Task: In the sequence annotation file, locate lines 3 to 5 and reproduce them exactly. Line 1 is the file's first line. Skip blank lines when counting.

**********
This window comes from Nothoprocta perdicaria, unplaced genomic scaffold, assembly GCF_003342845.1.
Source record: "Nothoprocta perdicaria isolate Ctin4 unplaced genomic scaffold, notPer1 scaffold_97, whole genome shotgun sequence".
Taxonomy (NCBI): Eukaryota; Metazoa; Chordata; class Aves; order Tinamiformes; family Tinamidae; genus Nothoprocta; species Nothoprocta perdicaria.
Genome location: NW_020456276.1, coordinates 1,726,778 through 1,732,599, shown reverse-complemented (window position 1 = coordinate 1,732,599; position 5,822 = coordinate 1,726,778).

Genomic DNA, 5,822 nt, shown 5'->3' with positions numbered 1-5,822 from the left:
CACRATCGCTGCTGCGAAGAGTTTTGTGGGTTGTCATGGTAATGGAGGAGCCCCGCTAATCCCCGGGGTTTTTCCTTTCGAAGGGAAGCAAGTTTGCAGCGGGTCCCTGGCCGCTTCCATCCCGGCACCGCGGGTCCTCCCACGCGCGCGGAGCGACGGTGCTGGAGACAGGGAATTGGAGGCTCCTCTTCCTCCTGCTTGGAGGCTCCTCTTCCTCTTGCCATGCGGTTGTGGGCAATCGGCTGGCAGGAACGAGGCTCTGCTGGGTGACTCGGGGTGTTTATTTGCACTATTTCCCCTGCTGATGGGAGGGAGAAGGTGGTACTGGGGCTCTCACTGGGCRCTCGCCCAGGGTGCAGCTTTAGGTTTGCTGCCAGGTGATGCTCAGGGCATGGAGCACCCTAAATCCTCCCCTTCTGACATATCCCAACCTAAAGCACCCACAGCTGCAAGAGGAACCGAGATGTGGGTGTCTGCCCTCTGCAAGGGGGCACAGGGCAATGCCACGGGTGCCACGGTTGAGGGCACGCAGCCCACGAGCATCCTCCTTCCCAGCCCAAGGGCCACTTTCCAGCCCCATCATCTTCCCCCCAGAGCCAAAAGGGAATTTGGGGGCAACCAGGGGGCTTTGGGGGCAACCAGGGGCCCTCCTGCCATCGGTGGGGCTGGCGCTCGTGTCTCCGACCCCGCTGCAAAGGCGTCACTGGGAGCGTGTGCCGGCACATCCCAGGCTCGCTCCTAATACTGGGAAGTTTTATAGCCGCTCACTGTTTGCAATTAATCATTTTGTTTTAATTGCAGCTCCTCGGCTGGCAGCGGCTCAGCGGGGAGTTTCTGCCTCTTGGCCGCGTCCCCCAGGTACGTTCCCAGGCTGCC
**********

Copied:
Taxonomy (NCBI): Eukaryota; Metazoa; Chordata; class Aves; order Tinamiformes; family Tinamidae; genus Nothoprocta; species Nothoprocta perdicaria.
Genome location: NW_020456276.1, coordinates 1,726,778 through 1,732,599, shown reverse-complemented (window position 1 = coordinate 1,732,599; position 5,822 = coordinate 1,726,778).

Genomic DNA, 5,822 nt, shown 5'->3' with positions numbered 1-5,822 from the left: